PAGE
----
In a custom fitting to the region, Turkmenistan’s ruler has picked a plum job in government for his only known son, Serdar.
Foreign-based website Alternative News of Turkmenistan, or ANT, reported on July 19 that Gurbanguly Berdymukhamedov appointed his son to a post in the Foreign Ministry.
Before taking up the job in the Foreign Minstry, Serdar Berdymukhamedov had a management position in the State Agency for Management and Use of Hydrocarbon Resources. That agency, as well as the Oil and Gas Minstry have now been dismantled, however, as part of efforts intended to optimize the country’s energy sector.
Streamlining in one area of government though has been accompanied by expansions elsewhere. Berdymukhamedov senior has created three new departments at the Foreign Ministry to deal with international organizations, legal contracts and “international information,” respectively. ANT reported that Serdar Berdymukhamedov got the nod to head up one of those departments and will now occupy the rank of deputy minister.
Turkmenistan’s Foreign Ministry is headed by Rashid Meredov, one of the long-term survivors in the Cabinet, a fact likely made possible by his experience and the esteem in which he is held by foreign diplomats.
ANT reported that Meredov was tasked with taking Serdar Berdymukhamedov under his wing as long ago as spring last year.
The theory the website offers on this job is that Berdymukhamedov is priming the young man for eventual succession.
Not much is known about Serdar Berdymukhamedov, although images of him exist from the time he turned up with other close male members of his family to vote in the presidential election in February 2012. According to a potted profile on lenta.ru, he has held several positions in government already, including as deputy agriculture minister. The website also claims Serdar owns several businesses, including a cotton-spinning plant, a mineral water factory and a chain of hotels.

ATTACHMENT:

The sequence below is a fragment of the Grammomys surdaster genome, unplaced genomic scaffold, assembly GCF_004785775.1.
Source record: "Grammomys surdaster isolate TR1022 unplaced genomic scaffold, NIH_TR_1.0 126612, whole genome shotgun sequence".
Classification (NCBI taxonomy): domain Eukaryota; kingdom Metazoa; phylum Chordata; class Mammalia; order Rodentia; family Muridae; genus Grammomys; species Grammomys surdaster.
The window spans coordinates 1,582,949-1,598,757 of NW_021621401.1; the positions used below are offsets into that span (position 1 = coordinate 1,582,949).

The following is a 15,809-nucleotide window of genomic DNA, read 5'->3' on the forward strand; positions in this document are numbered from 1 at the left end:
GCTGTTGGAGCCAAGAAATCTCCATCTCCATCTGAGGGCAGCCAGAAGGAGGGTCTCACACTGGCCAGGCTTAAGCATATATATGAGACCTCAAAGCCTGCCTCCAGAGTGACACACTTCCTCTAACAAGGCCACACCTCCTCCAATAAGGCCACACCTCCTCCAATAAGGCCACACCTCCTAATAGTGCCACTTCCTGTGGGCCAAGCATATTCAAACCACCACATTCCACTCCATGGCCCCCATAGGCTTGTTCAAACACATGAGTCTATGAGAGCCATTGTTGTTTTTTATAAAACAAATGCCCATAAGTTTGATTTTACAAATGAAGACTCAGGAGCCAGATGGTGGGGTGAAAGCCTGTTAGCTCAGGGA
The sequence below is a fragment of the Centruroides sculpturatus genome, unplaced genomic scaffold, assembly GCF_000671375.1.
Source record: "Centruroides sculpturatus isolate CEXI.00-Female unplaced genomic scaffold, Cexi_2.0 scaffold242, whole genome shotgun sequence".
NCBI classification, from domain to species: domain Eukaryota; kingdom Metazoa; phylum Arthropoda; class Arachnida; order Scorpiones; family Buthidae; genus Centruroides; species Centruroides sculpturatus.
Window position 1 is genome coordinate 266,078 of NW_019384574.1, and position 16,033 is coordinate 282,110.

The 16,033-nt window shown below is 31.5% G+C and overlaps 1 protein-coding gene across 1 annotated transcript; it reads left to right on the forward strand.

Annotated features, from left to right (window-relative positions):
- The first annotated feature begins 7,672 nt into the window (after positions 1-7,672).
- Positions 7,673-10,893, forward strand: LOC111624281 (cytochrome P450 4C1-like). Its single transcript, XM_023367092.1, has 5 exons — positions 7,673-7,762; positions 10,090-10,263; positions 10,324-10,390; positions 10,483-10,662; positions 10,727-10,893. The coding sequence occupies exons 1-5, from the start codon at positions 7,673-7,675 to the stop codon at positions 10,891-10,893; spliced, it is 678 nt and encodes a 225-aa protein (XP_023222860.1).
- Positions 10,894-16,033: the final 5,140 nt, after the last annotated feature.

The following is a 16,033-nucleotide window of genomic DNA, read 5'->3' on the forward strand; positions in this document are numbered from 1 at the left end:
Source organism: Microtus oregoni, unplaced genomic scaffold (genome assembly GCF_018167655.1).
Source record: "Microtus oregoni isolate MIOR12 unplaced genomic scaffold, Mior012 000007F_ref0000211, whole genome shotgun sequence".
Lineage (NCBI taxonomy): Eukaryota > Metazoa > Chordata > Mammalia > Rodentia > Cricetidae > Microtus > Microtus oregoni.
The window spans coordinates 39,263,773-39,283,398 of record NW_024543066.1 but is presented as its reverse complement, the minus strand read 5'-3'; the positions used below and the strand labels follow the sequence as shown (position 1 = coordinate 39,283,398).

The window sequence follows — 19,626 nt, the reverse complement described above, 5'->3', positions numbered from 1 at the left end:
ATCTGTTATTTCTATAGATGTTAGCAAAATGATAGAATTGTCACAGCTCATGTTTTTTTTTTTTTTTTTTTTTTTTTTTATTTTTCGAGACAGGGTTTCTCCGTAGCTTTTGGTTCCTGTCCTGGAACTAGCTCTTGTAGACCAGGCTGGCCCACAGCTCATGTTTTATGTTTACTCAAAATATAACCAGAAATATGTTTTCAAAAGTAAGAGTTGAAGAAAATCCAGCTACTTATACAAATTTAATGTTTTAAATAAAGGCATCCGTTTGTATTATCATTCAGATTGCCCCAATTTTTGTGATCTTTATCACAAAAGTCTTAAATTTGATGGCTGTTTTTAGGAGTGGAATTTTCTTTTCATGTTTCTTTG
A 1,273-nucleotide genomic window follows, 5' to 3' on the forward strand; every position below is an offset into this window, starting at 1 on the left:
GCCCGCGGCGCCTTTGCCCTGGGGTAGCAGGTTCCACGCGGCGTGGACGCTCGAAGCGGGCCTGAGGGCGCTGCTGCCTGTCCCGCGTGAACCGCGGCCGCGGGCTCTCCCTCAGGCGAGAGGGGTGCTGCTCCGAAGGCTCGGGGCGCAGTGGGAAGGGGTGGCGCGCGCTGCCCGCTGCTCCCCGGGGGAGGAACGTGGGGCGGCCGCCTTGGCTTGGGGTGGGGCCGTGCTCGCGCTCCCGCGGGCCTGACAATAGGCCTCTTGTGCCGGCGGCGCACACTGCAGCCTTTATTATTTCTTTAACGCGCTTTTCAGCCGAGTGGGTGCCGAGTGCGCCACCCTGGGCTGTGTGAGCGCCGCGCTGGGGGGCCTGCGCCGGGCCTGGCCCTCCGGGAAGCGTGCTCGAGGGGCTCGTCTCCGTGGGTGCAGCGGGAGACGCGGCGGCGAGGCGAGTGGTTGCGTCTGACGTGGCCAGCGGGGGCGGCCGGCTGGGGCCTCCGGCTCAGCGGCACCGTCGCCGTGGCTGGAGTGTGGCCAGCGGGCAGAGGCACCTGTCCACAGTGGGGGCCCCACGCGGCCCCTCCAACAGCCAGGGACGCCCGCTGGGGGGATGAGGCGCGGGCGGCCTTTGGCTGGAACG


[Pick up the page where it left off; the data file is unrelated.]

According to the Chronicles of Turkmenistan, another foreign-based website, Serdar became a Candidate of Sciences — a post-Soviet post-graduate academic title — in 2014 after successfully defending a thesis the content of which is yet another unknown.
The details of Berdymukhamedov’s family are a closely guarded secret, but some basic facts are half-known. He is married to an ethnic Turkmen — a notable contrast from his predecessor, whose wife was of Russian-Jewish heritage — and (officially at least) has two daughters, one son and four grandchildren.
Courtesy of the ever-dependable State Department cables secured by WikiLeas, it is said that Berdymukhamedov’s wife, Ogulgerek Atayevna Berdymukhamedova, became estranged from the president in 2007 and afterward went to live in London. Warming to its theme, the cable also claimed, citing local gossip, that Berdymukhamedov also had a Russian mistress called Marina, with whom he had a daughter who would now be in her early twenties.
Since the Berdymukhamedov clan is subject of such secrecy, their appearance in public invariably generates interest.
In March, the president turned up at a zoo outside the capital, Ashgabat, with his grandchildren in tow. The oldest of those children, then-13-year old Kerim is also sometimes floated as a possible one-day contender to the throne. Although Kerim is still very young, Berdymukhamedov clearly has no intention of abdicating any time soon, so the scenario is not beyond the realm of possibility. According to rosy state media accounts, Kerim is, like his grandfather, a keen horse-rider and enjoys hanging out with the president while he goes on walks and reads books. (Berdymukhamedov is a prolific author, incidentally. Only this week he published the eighth volume in his series on the medicinal plants and herbs of Turkmenistan).
Curiously, what is not public knowledge is which of Berdymukhamedov’s official children is the parent to Kerim, if any.